As IATI and other aid monitoring systems gain traction, much of the information that is still used to inform decision-making in the aid sector remains out of date.
According to Development Initiatives’ advocacy adviser Andrew Harper, to give but one example: on average data from developing countries on the prevalence of extreme poverty is nearly five years old; data on hunger is four years old, and data on education and HIV/AIDS at least three years old, he notes.
Many of the emerging donors (Brazil, China, South Africa and others) are not yet participating in the transparency debate, as they see themselves more as South -South cooperators rather than donors, says Valentinuzzi. “But they remain very much in our sights, as do non-traditional aid flows such as climate finance,” she said.
A 2011 PWYF report found that the Chinese government publishes less data about its overseas aid spending than Western donors, “but more than is commonly thought”, concluding that information provision is evolving quickly in China.
Development Initiatives will soon look into whether the IATI standard can capture data on south-south cooperation, using Colombia as an entry point.
IATI is in its early days but its impact is already being felt.
In the Democratic Republic of Congo, where half of the government budget is made up of aid, the planning, finance and budget ministers each received different sets of incomplete information on donor flows. They are now using IATI to combine the information they receive so they are working to the same picture, according to research by Development Initiatives.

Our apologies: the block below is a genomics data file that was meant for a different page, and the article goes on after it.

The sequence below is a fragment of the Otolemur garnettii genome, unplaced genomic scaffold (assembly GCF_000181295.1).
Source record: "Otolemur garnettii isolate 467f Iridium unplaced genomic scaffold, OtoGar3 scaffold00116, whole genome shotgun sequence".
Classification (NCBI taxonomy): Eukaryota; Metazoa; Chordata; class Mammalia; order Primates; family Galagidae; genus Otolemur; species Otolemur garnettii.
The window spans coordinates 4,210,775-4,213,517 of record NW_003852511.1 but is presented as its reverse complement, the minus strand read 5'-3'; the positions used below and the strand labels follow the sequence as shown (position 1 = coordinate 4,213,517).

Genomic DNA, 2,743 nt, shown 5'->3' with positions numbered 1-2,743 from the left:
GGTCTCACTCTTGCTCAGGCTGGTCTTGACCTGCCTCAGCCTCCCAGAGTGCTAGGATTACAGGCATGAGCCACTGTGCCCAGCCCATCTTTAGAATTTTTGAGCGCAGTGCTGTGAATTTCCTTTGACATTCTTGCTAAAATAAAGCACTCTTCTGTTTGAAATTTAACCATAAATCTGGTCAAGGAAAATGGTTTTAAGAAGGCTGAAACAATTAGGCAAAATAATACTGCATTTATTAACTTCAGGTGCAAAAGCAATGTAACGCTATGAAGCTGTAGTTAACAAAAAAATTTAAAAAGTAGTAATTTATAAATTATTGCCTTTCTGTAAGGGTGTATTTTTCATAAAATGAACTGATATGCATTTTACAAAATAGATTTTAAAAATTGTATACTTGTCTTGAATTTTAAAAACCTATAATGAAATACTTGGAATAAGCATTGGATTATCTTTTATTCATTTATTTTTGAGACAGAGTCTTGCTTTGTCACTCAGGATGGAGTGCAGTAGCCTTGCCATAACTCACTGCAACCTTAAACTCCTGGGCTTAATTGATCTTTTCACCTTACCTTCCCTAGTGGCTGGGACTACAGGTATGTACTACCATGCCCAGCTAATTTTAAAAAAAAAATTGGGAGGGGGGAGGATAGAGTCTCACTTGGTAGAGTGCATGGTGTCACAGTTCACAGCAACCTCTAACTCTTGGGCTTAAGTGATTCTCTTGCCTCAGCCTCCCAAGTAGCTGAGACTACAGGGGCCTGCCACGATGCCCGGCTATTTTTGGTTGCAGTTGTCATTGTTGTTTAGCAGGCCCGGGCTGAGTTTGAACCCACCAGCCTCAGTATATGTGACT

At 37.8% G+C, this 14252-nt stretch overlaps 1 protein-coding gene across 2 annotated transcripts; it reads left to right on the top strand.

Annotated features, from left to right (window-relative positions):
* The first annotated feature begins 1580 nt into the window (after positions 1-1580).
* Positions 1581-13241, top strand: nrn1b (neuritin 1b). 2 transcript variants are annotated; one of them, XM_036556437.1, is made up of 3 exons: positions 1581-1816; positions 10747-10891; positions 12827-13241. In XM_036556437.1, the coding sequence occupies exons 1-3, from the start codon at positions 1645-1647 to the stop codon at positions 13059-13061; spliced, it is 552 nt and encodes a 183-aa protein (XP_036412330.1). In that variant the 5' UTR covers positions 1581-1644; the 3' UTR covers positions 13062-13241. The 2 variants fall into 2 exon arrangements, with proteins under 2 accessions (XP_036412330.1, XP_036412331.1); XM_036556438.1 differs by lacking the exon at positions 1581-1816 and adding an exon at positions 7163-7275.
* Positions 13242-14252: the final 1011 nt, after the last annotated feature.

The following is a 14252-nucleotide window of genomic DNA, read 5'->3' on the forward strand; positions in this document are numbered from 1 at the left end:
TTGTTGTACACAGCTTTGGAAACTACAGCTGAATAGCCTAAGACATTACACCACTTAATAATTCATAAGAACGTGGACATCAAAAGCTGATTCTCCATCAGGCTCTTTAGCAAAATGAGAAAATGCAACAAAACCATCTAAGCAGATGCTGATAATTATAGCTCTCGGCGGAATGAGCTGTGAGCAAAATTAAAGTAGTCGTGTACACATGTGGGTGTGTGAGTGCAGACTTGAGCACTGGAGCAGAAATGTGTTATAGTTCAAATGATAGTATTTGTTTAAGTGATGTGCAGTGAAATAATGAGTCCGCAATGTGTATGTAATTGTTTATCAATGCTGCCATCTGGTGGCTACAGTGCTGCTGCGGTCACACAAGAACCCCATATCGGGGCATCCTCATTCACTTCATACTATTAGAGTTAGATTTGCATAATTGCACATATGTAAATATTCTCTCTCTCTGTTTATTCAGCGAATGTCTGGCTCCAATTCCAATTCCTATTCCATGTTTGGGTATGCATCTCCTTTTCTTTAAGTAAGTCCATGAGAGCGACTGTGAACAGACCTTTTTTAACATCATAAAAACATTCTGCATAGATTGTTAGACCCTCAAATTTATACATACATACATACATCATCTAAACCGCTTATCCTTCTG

Likewise in Rwanda, where aid made up 20 percent of gross national income in 2009, the government is using IATI to feed more consistent, accurate information into their donor database to help their planning.
The information is also useful for watchdogs. “A beneficiary won’t sit and analyse this data in a tent. But it is part of the equation, and it helps other watchdogs to scrutinize the data,” said Jean Verheyden of the UN Office for the Coordination of Humanitarian Affairs (OCHA).
“Open data standards are really important to make our data comparable to others. This makes us more transparent and hopefully our data will improve as a result of more scrutiny,” said Julie Thompson, manager of the Financial Tracking Service (FTS), managed OCHA, which tracks all international humanitarian commitments and started to do so in 1992.
FTS is now publishing all data, including OCHA data, to IATI standards. OCHA joined other UN agencies (UNFPA, UNICEF, UNDP, UN-HABITAT, UNOPs, and WFP) as a signatory to IATI in late 2012.
As the deadline for the 2015 Millennium Development Goals approach, development leaders are discussing what will come next. Development Initiatives has made the case for a standalone goal to increase access to, and use of, information to accelerate sustainable development.
More open information would support the governance and development outcomes of other post-2015 goals, and would make access to information a goal in its own right.
“There is broad consensus that governance, transparency, participation and empowerment should be core components of the post-2015 narrative... but we need a practical way to measure these components,” said Development Initiatives. “The key question is how to do this.”